Naturally, we asked Pratt whether Lexus was working on adding a popcorn popper to the Executive-Class Seating Package, which seems like the only thing left to enhance the experience. No confirmations or denials on his part, though—just a laugh and then the sound, we swear, of mental wheels turning.

Courtesy of Lexus Magazine

Thursday, December 6, 2012

How about ending the day on an exciting note? Formula Drift rookie, Daigo Saito, won the 2012 series in his 1200hp Lexus SC430!

The 24th Annual Lexus Champions for Charity National Championship is going on now in Pebble Beach, CA

The Lexus Champions for Charity is a series of golf tournaments hosted by Lexus dealerships in their communities to help support local charities. Lexus has been committed to this program since Lexus was established in 1989.

These tournaments give local golfers the opportunity to compete and raise money for their charity. They also have the opportunity to bid at the charity's auction for a place in the National Championship event at the historic Pebble Beach Golf Links®.

On a nationwide basis, Lexus Champions for Charity has generated more than $200 million for charities through more than 3,800 events. Last year, more than 30,000 golfers participated in 190 Lexus Champions for Charity tournaments across the country. The growing support and continuous success of this program is a true testament to our dealers and their communities' commitment to enriching others' lives. Lexus is honored to be a part of these events and the communities that support them. Together, we will make a difference.

Courtesy of Philanthropy

Lexus of Orlando participated in the Normal 0 false false false EN-US X-NONE X-NONE Nemours Children's Hospital Golf Tournament in October 2012.

A very sincere thank you to our loyal customer, who wrote this stellar review! Keep up the outstanding work, Lyndon!

(5) Star Review on DealerRater

  • "I have always had good service at Lexus Of Orlando. That is way I always buy my cars there."

Good morning, fans! Who would like to see an IS F Coupe? We sure would!


“A V8 engine will fit, you could make that assumption,” says Lexus marketing boss Brian Bolain, speaking of the new LF-CC Concept at the SEMA Show last week.


“Looking at everything from a 4-cylinder to an 8-cylinder will fit,” he confirms, but the V8 is the exciting aspect, foreshadowing an all-but-confirmed IS-F Coupe. Apart from the LFA supercar, there hasn’t been a performance two-door in the Lexus lineup since the SC was axed in 2010.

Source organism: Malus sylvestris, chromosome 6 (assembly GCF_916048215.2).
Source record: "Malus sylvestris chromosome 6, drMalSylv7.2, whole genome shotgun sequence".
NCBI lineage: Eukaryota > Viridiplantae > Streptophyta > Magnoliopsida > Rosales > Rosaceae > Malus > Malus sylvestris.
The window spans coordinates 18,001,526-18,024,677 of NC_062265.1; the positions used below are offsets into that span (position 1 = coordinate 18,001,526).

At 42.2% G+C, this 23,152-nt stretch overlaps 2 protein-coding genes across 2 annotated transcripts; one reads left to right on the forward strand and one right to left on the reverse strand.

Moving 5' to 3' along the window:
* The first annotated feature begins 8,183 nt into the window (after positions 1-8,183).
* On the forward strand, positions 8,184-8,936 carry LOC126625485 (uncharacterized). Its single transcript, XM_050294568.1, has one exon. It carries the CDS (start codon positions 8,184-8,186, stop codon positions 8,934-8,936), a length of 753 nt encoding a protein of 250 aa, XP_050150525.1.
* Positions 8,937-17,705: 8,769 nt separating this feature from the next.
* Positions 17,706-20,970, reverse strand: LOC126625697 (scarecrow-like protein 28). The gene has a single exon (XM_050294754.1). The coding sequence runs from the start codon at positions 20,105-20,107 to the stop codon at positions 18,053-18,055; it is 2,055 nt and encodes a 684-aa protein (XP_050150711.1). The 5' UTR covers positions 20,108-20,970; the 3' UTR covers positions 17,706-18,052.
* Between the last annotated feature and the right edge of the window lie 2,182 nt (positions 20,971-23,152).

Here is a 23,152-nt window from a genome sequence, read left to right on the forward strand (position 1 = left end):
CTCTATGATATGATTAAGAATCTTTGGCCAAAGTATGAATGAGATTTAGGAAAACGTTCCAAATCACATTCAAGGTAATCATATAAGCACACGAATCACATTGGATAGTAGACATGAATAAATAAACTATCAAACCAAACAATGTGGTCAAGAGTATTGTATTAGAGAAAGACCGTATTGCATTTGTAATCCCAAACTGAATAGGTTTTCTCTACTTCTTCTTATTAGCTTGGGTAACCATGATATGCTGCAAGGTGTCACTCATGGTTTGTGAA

As for what this new IS will look like, the LF-CC is a clear indication. “It’s very indicative of reality,” says Bolain. In particular he points to the monoform grille, which he says will first find its way onto the upcoming 2014 IS F-Sport sedan.

Lexus first introduced its signature Spindle Grille on the new GS sedan, though in less dramatic fashion than on the LF-Gh concept that came before it. There it was a single unit, whereas on the GS and subsequent models it has been split into top and bottom sections along the bumper line.

Bolain promises the large single grille will make it to production on the IS – the F-Sport model in particular.

“Design is not something we’ve ever been given credit for,” he says, instead pointing out traits Lexus is usually associated with, like quality, reputation and customer service. “Design has got to become one of our hallmarks,” he insists, if Lexus is going to become a global tier-one luxury brand. “With LF-LC and LF-CC we’re starting to prove to outsiders we can do it.”

That said, we’re also likely to see it on future coupes, he hints, adding that Lexus will use more dramatic design language for its more performance-oriented models.

Courtesy of Autoguide

Tuesday, December 4, 2012

Good afternoon, everyone! We've got a quick Toyota/Lexus recent news updates post for you all!

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*The 2013 Lexus ES has received the National Highway Traffic Safety Administration's (NHTSA) highest overall rating - five stars - in the agency's New Car Assessment Program.  Both the ES 350 and the hybrid ES 350 300h versions received the five-star overall rating from NHTSA.

*Toyota released its 2012 North American Environmental Report documenting the company's respect for the planet and its commitment to the environment.

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Some Highlights Include:

  • In the United States, Toyota offers the most fuel-efficient fleet of any full-line manufacturer.
  • Toyota is leading the industry with 37 facilities certified by the U.S. Green Building Council's Leadership in Energy and Environmental Design (LEED) program. The total includes 11 Toyota and Lexus sites, and 26 Toyota and Lexus dealerships.

  • TogetherGreen, an initiative launched by Toyota and the National Audubon Society, awarded more than $1 million in innovation grants for environmental projects in 2012.

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*Toyota will be the exclusive title sponsor of two NASCAR Sprint Cup and Nationwide Races at the Richmond International Raceway in Virginia under a multi-year title sponsorship beginning in 2013.  The weekend of April 26-27, 2013, will feature a doubleheader race program - the Toyota Owners 400 NASCAR Sprint Cup Series race and the ToyotaCare 250 NASCAR Nationwide Series race. The sponsorship will provide Toyota with unique opportunities to interact with fans and spectators throughout the weekend.

Courtesy of Toyota and Lexus USA Newsroom

All-New Lexus IS to Make World Debut at the North American International Auto Show

Lexus will reveal the all-new IS on Tuesday, Jan. 15 at the North American International Auto Show in Detroit.

Inspired by the acclaimed LF-CC concept and with design cues of the LFA, the new IS has been completely redesigned, inside and out.

The Lexus press conference will be shown live online at

Courtesy of Lexus USA Newsroom